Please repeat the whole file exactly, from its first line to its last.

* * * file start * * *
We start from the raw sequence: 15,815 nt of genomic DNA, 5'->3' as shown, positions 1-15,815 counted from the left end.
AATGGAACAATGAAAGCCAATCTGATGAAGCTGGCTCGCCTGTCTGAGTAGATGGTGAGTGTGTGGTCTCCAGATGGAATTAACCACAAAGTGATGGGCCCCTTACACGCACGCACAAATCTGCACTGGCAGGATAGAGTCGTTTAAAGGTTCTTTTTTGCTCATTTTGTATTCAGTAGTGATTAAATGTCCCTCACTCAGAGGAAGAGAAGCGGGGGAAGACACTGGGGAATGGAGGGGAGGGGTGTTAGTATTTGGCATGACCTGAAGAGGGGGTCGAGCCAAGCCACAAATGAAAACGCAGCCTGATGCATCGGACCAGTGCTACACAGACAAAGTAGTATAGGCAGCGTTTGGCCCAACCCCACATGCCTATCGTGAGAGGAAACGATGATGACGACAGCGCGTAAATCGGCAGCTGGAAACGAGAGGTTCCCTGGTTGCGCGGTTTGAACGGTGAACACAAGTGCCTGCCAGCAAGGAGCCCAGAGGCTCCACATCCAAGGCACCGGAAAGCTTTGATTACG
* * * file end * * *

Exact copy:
We start from the raw sequence: 15,815 nt of genomic DNA, 5'->3' as shown, positions 1-15,815 counted from the left end.
AATGGAACAATGAAAGCCAATCTGATGAAGCTGGCTCGCCTGTCTGAGTAGATGGTGAGTGTGTGGTCTCCAGATGGAATTAACCACAAAGTGATGGGCCCCTTACACGCACGCACAAATCTGCACTGGCAGGATAGAGTCGTTTAAAGGTTCTTTTTTGCTCATTTTGTATTCAGTAGTGATTAAATGTCCCTCACTCAGAGGAAGAGAAGCGGGGGAAGACACTGGGGAATGGAGGGGAGGGGTGTTAGTATTTGGCATGACCTGAAGAGGGGGTCGAGCCAAGCCACAAATGAAAACGCAGCCTGATGCATCGGACCAGTGCTACACAGACAAAGTAGTATAGGCAGCGTTTGGCCCAACCCCACATGCCTATCGTGAGAGGAAACGATGATGACGACAGCGCGTAAATCGGCAGCTGGAAACGAGAGGTTCCCTGGTTGCGCGGTTTGAACGGTGAACACAAGTGCCTGCCAGCAAGGAGCCCAGAGGCTCCACATCCAAGGCACCGGAAAGCTTTGATTACG